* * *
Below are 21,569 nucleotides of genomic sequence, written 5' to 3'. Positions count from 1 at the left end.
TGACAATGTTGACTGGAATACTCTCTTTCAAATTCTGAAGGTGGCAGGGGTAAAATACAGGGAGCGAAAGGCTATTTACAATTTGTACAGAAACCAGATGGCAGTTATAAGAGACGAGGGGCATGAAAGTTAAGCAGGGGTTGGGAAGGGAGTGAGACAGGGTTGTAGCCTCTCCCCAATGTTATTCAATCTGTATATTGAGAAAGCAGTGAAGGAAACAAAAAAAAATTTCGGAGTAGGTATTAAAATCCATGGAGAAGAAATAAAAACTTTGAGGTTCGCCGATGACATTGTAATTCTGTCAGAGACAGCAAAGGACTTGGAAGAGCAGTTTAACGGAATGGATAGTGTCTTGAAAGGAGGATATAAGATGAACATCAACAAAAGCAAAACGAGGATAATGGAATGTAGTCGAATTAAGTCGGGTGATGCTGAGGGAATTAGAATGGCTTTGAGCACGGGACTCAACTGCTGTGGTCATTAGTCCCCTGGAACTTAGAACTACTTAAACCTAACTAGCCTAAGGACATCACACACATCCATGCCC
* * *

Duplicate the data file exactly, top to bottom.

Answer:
Below are 21,569 nucleotides of genomic sequence, written 5' to 3'. Positions count from 1 at the left end.
TGACAATGTTGACTGGAATACTCTCTTTCAAATTCTGAAGGTGGCAGGGGTAAAATACAGGGAGCGAAAGGCTATTTACAATTTGTACAGAAACCAGATGGCAGTTATAAGAGACGAGGGGCATGAAAGTTAAGCAGGGGTTGGGAAGGGAGTGAGACAGGGTTGTAGCCTCTCCCCAATGTTATTCAATCTGTATATTGAGAAAGCAGTGAAGGAAACAAAAAAAAATTTCGGAGTAGGTATTAAAATCCATGGAGAAGAAATAAAAACTTTGAGGTTCGCCGATGACATTGTAATTCTGTCAGAGACAGCAAAGGACTTGGAAGAGCAGTTTAACGGAATGGATAGTGTCTTGAAAGGAGGATATAAGATGAACATCAACAAAAGCAAAACGAGGATAATGGAATGTAGTCGAATTAAGTCGGGTGATGCTGAGGGAATTAGAATGGCTTTGAGCACGGGACTCAACTGCTGTGGTCATTAGTCCCCTGGAACTTAGAACTACTTAAACCTAACTAGCCTAAGGACATCACACACATCCATGCCC